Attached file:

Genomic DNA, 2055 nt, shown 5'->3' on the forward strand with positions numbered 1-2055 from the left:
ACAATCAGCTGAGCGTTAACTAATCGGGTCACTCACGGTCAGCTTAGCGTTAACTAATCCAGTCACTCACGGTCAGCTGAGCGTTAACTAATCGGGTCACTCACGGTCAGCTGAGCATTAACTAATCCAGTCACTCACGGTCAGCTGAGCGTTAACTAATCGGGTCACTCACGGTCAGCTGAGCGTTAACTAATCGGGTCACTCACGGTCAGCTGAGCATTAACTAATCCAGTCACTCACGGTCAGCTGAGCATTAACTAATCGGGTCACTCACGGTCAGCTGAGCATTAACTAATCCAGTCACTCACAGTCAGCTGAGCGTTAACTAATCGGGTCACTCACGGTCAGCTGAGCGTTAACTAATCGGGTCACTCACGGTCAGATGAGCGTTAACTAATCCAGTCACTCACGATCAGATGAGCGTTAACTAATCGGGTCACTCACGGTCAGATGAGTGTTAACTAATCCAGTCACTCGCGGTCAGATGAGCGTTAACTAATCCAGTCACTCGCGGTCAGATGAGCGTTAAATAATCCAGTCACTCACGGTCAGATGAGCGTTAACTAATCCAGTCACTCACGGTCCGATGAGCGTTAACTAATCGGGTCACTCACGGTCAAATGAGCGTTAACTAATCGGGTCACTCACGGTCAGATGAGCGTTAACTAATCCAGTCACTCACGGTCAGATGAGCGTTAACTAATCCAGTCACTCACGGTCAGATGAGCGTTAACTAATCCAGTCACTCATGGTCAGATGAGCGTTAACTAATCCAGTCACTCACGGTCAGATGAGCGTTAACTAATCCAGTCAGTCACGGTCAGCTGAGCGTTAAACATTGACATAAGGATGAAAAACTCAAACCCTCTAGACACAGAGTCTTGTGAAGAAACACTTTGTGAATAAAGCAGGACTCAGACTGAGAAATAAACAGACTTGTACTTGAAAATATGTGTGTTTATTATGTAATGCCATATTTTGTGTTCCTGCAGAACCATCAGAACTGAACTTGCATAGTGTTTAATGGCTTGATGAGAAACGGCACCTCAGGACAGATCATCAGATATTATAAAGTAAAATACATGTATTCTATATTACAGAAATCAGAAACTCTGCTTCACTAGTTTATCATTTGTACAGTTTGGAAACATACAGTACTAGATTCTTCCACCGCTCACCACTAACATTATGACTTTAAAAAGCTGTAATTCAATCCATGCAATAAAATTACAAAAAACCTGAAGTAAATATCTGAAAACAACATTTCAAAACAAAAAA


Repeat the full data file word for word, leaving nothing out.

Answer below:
Genomic DNA, 2055 nt, shown 5'->3' on the forward strand with positions numbered 1-2055 from the left:
ACAATCAGCTGAGCGTTAACTAATCGGGTCACTCACGGTCAGCTTAGCGTTAACTAATCCAGTCACTCACGGTCAGCTGAGCGTTAACTAATCGGGTCACTCACGGTCAGCTGAGCATTAACTAATCCAGTCACTCACGGTCAGCTGAGCGTTAACTAATCGGGTCACTCACGGTCAGCTGAGCGTTAACTAATCGGGTCACTCACGGTCAGCTGAGCATTAACTAATCCAGTCACTCACGGTCAGCTGAGCATTAACTAATCGGGTCACTCACGGTCAGCTGAGCATTAACTAATCCAGTCACTCACAGTCAGCTGAGCGTTAACTAATCGGGTCACTCACGGTCAGCTGAGCGTTAACTAATCGGGTCACTCACGGTCAGATGAGCGTTAACTAATCCAGTCACTCACGATCAGATGAGCGTTAACTAATCGGGTCACTCACGGTCAGATGAGTGTTAACTAATCCAGTCACTCGCGGTCAGATGAGCGTTAACTAATCCAGTCACTCGCGGTCAGATGAGCGTTAAATAATCCAGTCACTCACGGTCAGATGAGCGTTAACTAATCCAGTCACTCACGGTCCGATGAGCGTTAACTAATCGGGTCACTCACGGTCAAATGAGCGTTAACTAATCGGGTCACTCACGGTCAGATGAGCGTTAACTAATCCAGTCACTCACGGTCAGATGAGCGTTAACTAATCCAGTCACTCACGGTCAGATGAGCGTTAACTAATCCAGTCACTCATGGTCAGATGAGCGTTAACTAATCCAGTCACTCACGGTCAGATGAGCGTTAACTAATCCAGTCAGTCACGGTCAGCTGAGCGTTAAACATTGACATAAGGATGAAAAACTCAAACCCTCTAGACACAGAGTCTTGTGAAGAAACACTTTGTGAATAAAGCAGGACTCAGACTGAGAAATAAACAGACTTGTACTTGAAAATATGTGTGTTTATTATGTAATGCCATATTTTGTGTTCCTGCAGAACCATCAGAACTGAACTTGCATAGTGTTTAATGGCTTGATGAGAAACGGCACCTCAGGACAGATCATCAGATATTATAAAGTAAAATACATGTATTCTATATTACAGAAATCAGAAACTCTGCTTCACTAGTTTATCATTTGTACAGTTTGGAAACATACAGTACTAGATTCTTCCACCGCTCACCACTAACATTATGACTTTAAAAAGCTGTAATTCAATCCATGCAATAAAATTACAAAAAACCTGAAGTAAATATCTGAAAACAACATTTCAAAACAAAAAA